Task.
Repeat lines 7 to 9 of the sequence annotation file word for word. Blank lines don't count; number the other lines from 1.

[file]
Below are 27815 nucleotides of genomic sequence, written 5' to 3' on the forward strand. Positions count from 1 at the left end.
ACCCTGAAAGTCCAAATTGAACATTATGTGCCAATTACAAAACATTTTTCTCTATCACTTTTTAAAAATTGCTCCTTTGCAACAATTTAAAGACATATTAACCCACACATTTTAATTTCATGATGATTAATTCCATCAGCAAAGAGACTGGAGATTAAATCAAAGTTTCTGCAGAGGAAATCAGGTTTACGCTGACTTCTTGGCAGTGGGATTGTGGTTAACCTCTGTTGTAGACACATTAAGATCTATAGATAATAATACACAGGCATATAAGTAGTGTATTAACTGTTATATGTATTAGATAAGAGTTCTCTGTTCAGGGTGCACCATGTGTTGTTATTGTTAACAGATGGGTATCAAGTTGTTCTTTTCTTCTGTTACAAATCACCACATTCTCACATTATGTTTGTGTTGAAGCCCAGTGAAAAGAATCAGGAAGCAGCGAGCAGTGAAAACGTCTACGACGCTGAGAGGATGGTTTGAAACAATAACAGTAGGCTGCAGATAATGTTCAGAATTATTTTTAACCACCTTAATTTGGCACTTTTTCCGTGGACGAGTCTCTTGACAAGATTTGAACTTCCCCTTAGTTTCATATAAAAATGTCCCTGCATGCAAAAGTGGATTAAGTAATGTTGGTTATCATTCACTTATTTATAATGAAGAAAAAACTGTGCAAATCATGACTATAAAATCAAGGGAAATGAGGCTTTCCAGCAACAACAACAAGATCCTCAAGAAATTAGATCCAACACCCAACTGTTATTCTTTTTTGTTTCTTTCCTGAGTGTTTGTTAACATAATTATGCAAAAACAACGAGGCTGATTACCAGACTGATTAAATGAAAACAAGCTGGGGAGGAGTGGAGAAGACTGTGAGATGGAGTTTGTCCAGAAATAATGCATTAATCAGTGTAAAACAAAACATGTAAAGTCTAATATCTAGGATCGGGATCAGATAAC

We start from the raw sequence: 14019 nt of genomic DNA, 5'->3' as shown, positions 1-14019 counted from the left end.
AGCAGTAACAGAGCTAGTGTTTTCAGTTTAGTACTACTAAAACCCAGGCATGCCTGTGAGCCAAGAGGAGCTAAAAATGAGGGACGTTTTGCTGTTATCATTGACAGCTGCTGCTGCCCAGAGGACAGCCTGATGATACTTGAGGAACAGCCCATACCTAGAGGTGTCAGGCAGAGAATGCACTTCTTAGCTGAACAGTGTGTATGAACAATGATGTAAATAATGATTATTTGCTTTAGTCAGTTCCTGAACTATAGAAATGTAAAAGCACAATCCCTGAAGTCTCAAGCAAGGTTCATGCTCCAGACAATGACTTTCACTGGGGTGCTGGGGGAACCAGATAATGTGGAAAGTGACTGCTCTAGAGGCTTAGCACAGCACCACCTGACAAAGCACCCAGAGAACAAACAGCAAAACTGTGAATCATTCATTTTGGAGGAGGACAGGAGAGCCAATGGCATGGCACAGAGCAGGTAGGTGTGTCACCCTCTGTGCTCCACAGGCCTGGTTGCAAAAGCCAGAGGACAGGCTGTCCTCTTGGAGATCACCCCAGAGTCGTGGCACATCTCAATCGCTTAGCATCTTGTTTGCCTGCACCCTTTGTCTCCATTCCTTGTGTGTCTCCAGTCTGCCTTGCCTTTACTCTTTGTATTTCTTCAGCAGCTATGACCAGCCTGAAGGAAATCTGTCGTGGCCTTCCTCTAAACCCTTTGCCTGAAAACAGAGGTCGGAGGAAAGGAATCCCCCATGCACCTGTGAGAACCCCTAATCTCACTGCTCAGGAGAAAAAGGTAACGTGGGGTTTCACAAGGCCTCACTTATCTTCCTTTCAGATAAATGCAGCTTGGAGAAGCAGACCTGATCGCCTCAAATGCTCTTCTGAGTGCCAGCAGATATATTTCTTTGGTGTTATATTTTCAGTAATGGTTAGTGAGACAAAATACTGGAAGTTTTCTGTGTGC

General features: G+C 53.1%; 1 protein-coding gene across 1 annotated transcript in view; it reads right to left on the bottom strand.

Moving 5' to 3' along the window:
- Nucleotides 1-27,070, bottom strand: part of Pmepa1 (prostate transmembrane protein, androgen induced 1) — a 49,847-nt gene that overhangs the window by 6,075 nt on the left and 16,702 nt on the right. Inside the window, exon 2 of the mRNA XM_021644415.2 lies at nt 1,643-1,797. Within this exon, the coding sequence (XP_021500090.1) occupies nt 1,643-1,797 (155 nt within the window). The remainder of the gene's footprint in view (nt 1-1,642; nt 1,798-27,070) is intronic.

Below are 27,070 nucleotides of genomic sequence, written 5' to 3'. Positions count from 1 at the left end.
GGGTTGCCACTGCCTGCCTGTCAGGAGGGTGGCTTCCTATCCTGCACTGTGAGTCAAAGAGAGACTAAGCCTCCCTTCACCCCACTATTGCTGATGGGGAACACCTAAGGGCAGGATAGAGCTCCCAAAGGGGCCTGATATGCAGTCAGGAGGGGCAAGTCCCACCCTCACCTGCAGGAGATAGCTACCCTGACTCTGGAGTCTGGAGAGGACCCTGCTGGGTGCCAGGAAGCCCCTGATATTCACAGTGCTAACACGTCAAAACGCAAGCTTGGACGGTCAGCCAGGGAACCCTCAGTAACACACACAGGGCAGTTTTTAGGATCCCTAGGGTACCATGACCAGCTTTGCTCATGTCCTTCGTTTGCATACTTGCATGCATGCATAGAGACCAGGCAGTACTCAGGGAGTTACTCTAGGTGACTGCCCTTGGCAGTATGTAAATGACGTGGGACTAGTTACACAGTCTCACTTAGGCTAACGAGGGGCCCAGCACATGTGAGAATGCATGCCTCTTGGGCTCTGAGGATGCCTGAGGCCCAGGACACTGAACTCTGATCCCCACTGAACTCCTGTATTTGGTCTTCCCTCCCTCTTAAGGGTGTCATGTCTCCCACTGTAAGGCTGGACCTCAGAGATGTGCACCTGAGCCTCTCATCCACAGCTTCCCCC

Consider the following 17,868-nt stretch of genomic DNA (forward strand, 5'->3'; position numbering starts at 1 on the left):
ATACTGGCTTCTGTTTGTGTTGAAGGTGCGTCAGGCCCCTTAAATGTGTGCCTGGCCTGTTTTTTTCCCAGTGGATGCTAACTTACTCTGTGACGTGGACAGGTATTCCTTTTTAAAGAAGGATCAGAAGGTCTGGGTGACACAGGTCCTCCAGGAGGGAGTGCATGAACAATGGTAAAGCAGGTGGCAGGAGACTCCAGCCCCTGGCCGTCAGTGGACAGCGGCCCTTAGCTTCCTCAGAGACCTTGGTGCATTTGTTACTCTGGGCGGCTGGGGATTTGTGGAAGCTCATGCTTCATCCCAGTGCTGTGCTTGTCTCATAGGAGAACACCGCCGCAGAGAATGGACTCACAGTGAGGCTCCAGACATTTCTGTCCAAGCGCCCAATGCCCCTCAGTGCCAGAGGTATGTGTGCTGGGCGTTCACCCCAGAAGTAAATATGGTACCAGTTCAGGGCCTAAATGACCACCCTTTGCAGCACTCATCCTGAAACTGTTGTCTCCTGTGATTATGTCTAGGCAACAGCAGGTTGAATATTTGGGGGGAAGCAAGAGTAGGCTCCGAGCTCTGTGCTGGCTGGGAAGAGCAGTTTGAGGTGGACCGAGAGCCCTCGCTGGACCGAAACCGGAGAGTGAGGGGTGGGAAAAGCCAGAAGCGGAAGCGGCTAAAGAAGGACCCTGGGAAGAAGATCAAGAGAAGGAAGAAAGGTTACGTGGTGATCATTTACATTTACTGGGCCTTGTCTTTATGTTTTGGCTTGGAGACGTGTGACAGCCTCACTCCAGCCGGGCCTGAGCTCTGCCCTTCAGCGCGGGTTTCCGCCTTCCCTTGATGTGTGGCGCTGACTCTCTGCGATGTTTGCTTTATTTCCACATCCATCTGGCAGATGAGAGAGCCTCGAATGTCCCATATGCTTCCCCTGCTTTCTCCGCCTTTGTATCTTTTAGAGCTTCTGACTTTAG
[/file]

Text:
- Nucleotides 1-27,070, bottom strand: part of Pmepa1 (prostate transmembrane protein, androgen induced 1) — a 49,847-nt gene that overhangs the window by 6,075 nt on the left and 16,702 nt on the right. Inside the window, exon 2 of the mRNA XM_021644415.2 lies at nt 1,643-1,797. Within this exon, the coding sequence (XP_021500090.1) occupies nt 1,643-1,797 (155 nt within the window). The remainder of the gene's footprint in view (nt 1-1,642; nt 1,798-27,070) is intronic.

Below are 27,070 nucleotides of genomic sequence, written 5' to 3'. Positions count from 1 at the left end.
GGGTTGCCACTGCCTGCCTGTCAGGAGGGTGGCTTCCTATCCTGCACTGTGAGTCAAAGAGAGACTAAGCCTCCCTTCACCCCACTATTGCTGATGGGGAACACCTAAGGGCAGGATAGAGCTCCCAAAGGGGCCTGATATGCAGTCAGGAGGGGCAAGTCCCACCCTCACCTGCAGGAGATAGCTACCCTGACTCTGGAGTCTGGAGAGGACCCTGCTGGGTGCCAGGAAGCCCCTGATATTCACAGTGCTAACACGTCAAAACGCAAGCTTGGACGGTCAGCCAGGGAACCCTCAGTAACACACACAGGGCAGTTTTTAGGATCCCTAGGGTACCATGACCAGCTTTGCTCATGTCCTTCGTTTGCATACTTGCATGCATGCATAGAGACCAGGCAGTACTCAGGGAGTTACTCTAGGTGACTGCCCTTGGCAGTATGTAAATGACGTGGGACTAGTTACACAGTCTCACTTAGGCTAACGAGGGGCCCAGCACATGTGAGAATGCATGCCTCTTGGGCTCTGAGGATGCCTGAGGCCCAGGACACTGAACTCTGATCCCCACTGAACTCCTGTATTTGGTCTTCCCTCCCTCTTAAGGGTGTCATGTCTCCCACTGTAAGGCTGGACCTCAGAGATGTGCACCTGAGCCTCTCATCCACAGCTTCCCCC